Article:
NATALIE BLAKE | DAILY EVERGREEN ILLUSTRATION
Mint book club: LGBTQ+ edition
I adore books. To be dramatic: I am a human made up of ink prints and paper cuts. My personality consists of books — books whose characters broke me down and whose words stitched me back together. As a queer person of color, I have gotten to a point in my life where I do not like to consume media that is not diverse. This need doubles when it comes to books, especially because books cost more than a meal. I have compiled a list of LGBTQ+ young adult novels whose very existence has become part of my own. This list includes male, female, trans, and non-binary characters who find themselves, a family and sometimes someone to love.
“The Foxhole Court” by Nora Sakavic
This is the first book in the trilogy. Neil Josten is a runaway who joins a collegiate team for a sport called Exy. Despite the murder, mafia and cigarettes, Neil finds a family in his teammates and a “nothing” with a murderous 5-foot blonde named Andrew Minyard.
“Lies We Tell Ourselves” by Robin Talley
In 1959, being black was really hard — still is. Being black while integrating into a white school and also crushing on a female columnist is even harder. During a project, Sarah Dunbar and Linda Hairston begin to understand each other deeper than either girl expected.
“Gracefully Greyson” by Ami Polonsky
The overwhelming urge to adopt this trans baby is unavoidable. Grayson Sender imagines herself in the pastel, sparkly dresses she draws on her school notes. While performing the role of Persephone, Grayson embraces her identity.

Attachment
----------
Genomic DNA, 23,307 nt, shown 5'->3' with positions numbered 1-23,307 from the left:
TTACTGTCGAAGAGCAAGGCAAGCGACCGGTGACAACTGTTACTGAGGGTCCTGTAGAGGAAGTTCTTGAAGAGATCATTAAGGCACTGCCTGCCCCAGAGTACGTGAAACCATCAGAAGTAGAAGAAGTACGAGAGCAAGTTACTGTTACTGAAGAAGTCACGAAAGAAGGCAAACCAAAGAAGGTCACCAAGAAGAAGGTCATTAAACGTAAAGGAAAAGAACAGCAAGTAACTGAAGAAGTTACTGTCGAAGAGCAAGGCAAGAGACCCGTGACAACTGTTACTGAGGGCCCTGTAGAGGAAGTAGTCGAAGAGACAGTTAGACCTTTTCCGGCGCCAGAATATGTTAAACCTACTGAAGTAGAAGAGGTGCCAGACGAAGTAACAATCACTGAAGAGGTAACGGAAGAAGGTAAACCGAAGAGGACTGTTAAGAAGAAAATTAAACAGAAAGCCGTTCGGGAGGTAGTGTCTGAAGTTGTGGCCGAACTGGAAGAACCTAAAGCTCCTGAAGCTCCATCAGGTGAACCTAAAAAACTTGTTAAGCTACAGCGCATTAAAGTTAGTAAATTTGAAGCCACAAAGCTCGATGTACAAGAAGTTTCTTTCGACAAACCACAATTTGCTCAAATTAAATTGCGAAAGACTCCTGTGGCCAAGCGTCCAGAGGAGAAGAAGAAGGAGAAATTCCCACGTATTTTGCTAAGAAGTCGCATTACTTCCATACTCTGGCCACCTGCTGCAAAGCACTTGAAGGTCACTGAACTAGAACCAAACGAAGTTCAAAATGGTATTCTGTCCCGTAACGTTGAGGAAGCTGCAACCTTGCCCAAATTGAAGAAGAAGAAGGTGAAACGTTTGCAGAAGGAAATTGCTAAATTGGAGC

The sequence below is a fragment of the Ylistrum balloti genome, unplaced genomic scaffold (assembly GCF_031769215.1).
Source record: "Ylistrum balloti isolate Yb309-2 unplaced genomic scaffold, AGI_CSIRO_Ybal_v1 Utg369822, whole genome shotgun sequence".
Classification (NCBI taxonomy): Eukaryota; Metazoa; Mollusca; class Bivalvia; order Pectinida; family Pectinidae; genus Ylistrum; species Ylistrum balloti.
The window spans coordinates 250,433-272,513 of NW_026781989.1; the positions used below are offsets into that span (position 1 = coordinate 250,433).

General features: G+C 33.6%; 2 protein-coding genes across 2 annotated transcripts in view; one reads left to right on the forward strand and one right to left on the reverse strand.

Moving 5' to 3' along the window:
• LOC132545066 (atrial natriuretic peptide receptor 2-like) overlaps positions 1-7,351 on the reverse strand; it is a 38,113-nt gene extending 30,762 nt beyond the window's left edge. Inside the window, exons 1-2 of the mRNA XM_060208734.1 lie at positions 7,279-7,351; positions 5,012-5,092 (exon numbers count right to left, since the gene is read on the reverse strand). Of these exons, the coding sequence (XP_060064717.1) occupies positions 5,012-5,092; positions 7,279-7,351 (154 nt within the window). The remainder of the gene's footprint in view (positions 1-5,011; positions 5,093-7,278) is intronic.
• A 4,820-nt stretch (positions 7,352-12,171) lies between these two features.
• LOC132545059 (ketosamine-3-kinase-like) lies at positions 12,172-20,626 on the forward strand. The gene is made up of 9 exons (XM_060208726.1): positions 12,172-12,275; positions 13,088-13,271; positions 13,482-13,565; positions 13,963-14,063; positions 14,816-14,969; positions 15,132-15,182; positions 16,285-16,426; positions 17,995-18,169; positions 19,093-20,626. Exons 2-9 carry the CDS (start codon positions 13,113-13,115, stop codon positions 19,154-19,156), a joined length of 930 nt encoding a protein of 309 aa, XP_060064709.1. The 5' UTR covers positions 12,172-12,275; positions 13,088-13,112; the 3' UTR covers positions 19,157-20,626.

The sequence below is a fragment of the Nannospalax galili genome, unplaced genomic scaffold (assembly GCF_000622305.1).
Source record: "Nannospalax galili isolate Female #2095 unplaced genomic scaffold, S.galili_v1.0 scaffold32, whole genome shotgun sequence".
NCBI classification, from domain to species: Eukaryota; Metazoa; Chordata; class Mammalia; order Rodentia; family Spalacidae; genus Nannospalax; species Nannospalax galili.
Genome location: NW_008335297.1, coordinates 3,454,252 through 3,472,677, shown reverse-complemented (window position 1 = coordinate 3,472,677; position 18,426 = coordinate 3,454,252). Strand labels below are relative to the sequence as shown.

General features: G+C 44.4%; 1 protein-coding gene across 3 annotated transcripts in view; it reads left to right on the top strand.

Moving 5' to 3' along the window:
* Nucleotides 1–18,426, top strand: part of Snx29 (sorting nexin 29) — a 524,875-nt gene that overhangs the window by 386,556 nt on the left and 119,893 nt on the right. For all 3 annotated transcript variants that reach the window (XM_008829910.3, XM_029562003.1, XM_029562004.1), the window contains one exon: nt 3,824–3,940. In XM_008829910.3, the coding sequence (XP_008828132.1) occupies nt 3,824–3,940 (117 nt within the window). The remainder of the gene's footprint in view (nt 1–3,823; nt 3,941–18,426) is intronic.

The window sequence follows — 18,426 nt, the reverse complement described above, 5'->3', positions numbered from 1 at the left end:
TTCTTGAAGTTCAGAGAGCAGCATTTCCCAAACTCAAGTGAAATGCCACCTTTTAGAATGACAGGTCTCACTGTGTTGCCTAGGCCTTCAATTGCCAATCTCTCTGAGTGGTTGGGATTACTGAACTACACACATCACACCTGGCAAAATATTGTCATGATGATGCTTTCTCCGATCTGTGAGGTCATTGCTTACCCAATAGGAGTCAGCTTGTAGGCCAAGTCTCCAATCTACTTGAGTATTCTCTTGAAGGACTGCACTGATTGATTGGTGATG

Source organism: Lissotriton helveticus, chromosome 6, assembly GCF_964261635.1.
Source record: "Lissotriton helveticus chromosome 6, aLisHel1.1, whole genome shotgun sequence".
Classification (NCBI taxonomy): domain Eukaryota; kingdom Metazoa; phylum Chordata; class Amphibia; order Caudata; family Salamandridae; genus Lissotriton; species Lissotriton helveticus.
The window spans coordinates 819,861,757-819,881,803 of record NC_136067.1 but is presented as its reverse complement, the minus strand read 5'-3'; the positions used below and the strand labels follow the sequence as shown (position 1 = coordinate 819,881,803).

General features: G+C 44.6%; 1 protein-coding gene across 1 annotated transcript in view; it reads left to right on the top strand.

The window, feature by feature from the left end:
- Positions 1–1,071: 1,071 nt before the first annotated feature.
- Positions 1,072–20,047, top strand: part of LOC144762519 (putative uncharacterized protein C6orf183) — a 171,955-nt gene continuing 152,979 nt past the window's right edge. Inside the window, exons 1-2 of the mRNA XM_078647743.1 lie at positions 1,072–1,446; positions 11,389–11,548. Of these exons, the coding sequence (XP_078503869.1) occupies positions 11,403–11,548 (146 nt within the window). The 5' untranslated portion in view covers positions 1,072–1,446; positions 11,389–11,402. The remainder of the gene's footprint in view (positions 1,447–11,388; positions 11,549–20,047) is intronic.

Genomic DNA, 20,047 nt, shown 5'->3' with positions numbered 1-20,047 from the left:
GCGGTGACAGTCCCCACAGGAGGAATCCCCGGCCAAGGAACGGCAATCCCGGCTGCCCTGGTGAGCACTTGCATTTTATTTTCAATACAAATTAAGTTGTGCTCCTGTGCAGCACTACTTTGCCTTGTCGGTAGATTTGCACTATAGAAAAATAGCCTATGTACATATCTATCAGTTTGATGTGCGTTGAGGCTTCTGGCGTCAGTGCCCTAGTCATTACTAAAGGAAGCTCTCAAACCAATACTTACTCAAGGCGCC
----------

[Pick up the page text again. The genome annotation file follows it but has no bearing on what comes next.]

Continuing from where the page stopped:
“Georgia Peaches and other Forbidden Fruit” by Jaye Robin Brown
Joanna “Jo” Gordon is asked by her father to hide her sexuality after they move to a new town. However, Mary Carlson is far too pretty, and Jo is far too into her to properly function. Jo explores her connection with religion, Mary and her parents.
“Magnus Chase and the Gods of Asgard: The Sword of Summer” by Rick Riordan
This is the first book in a trilogy. Norse demi-god Magnus Chase is a dead, homeless, hot mess with a penchant for incredibly dry sarcasm. He falls for genderfluid, child of Loki, Alex Fierro and their antics are kept in check by axe-wielding Samirah al-Abbas.
“Symptoms of Being Human” by Jeff Garvin
Riley Cavanaugh, a genderfluid teen, is trying their best. Riley runs a popular blog where they write about their identity. Ignoring the bullying from their peers, Riley makes friends with a Star-Wars obsessed Solo and a badass friend turned love interest Bec.
“Check Please!” by Ngozi Ukazu
Don’t like long books? Check out this comic. Eric “Bitty” Bittle loves boys, baking, vlogging and skating. He joins Samwell University’s hockey team and gains a family of barely adults with terrible nicknames and questionable life skills.
“Aristotle and Dante Discover the Secrets of the Universe” by Benjamin Alire Saenz
Tears will rain down into the pool of these boys’ character development and self-exploration. Mexican-American teens Aristotle “Ari” Mendoza and Dante Quintana meet at a pool and bond over their existential names and also kinda fully fall in love.